Let $p \equiv 1 \pmod 4$ be a prime and $E_n$ denote the $n$-th Euler number. While investigating $E_{p-1} \pmod{p^2}$ I have encountered this summation (modulo $p$) \begin{align*} \sum_{k =1}^{\frac{p-3}{2}} \frac{a_k}{2k+1} \pmod p. \end{align*} where $a_k = \frac{1\cdot 3\cdots (2k-1)}{2\cdot 4 \cdots 2k}$.

Another way to express this sum (this is how I first saw it) is \begin{align} \sum_{k = 1}^{\frac{p-3}{2}} {2k \choose k} \frac{1}{4^k(2k + 1)}. \end{align}

Like the questions says, I am wondering if a simple expression is known for this sum, or if sums like it have been studied before. Any references or insights would be appreciated!

**Some observations:** Using Wilson's theorem, we have
\begin{align}
\frac{1\cdot 3\cdots (p-2)}{2\cdot 4 \cdots (p-1)} \equiv \frac{-1}{(2\cdot 4 \cdots (p-1))^2} \equiv \frac{-1}{2^{p-1}\left(\frac{p-1}{2}\right)^2!} \equiv 1 \pmod p
\end{align}
($p \equiv 1 \pmod 4 \implies \left(\frac{p-1}{2}\right)^2!\equiv -1 \pmod p$). Hence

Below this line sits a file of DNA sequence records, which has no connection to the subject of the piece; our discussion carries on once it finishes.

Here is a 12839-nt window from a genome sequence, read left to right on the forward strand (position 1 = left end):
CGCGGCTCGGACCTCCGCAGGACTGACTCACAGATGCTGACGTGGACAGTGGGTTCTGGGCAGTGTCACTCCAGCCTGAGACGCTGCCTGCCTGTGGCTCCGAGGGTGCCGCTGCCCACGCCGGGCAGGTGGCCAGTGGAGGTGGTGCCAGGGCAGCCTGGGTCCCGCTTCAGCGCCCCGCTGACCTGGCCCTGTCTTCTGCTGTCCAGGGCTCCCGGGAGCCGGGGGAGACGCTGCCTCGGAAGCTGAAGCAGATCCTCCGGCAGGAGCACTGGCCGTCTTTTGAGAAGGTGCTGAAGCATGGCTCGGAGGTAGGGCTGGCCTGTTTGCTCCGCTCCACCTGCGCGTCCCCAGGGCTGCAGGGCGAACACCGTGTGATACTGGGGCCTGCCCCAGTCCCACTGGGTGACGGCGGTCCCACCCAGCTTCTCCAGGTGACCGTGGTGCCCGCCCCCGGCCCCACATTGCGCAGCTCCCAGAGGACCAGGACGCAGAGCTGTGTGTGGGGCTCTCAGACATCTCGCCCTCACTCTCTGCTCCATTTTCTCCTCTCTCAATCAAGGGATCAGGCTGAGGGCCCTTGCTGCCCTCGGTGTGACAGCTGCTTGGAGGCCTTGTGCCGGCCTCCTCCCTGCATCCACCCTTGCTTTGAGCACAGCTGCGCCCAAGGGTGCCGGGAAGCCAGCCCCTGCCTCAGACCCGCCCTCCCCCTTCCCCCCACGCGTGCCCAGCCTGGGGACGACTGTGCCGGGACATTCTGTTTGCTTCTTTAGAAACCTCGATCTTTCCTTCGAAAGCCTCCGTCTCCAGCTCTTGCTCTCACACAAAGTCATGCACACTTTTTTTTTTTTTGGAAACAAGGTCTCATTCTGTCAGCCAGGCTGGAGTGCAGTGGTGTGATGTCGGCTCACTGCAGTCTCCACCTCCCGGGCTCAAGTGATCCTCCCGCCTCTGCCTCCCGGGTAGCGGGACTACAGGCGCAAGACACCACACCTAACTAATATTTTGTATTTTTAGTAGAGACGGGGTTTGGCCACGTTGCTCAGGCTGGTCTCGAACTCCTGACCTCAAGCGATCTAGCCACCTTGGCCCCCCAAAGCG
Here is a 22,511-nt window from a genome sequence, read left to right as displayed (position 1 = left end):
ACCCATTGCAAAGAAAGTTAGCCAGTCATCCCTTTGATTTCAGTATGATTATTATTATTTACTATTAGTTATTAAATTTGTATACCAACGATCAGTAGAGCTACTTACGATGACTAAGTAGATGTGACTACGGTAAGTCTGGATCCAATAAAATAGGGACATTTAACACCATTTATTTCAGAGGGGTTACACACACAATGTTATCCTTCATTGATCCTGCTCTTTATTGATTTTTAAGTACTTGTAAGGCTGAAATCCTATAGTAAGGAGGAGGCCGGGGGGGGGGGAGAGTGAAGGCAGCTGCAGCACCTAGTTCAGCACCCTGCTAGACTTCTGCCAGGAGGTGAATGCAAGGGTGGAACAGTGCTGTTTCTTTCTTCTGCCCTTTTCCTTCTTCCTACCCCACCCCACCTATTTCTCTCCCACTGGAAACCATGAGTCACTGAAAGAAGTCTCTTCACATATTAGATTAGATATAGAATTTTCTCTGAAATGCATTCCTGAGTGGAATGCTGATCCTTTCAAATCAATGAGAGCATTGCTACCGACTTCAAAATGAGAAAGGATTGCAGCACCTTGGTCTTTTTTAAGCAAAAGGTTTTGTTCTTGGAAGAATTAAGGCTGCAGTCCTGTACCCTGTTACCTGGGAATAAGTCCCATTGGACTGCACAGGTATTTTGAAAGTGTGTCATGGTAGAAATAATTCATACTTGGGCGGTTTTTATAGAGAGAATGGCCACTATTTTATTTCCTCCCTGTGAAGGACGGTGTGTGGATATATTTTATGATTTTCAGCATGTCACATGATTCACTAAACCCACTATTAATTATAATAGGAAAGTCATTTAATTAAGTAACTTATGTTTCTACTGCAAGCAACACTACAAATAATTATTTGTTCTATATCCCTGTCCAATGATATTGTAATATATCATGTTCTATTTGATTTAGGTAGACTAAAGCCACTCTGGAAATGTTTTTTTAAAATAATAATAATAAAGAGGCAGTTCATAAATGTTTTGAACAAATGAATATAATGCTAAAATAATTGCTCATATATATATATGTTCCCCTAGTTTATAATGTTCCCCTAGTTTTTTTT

\begin{align}
\frac{1\cdot 3\cdots (2k-1)}{2\cdot 4 \cdots 2k} \equiv \frac{1\cdot 3\cdots (p-2(k+1))}{2\cdot 4 \cdots (p-(2(k+1)-1))} \pmod p
\end{align}
then $a_k \equiv a_{\frac{p-1}{2}-k} \pmod p$
and the sum collapses a bit,
\begin{align*}
\sum_{k =1}^{\frac{p-3}{2}} \frac{a_k}{2k+1} \equiv \sum_{k =1}^{\frac{p-3}{4}} \frac{a_k}{2k+1} - \sum_{k =1}^{\frac{p-3}{4}} \frac{a_{\frac{p-1}{2}-k}}{2k} \equiv -\sum_{k =1}^{\frac{p-3}{4}} \left(\frac{a_k}{(2k)(2k+1)} \right) \pmod p
\end{align*}
but this doesn't seem to help. The symmetry of $a_k$ described above gives $\sum_{k =1}^{\frac{p-3}{2}}(-1)^k a_k \equiv 0 \pmod p$, which may be of interest to others.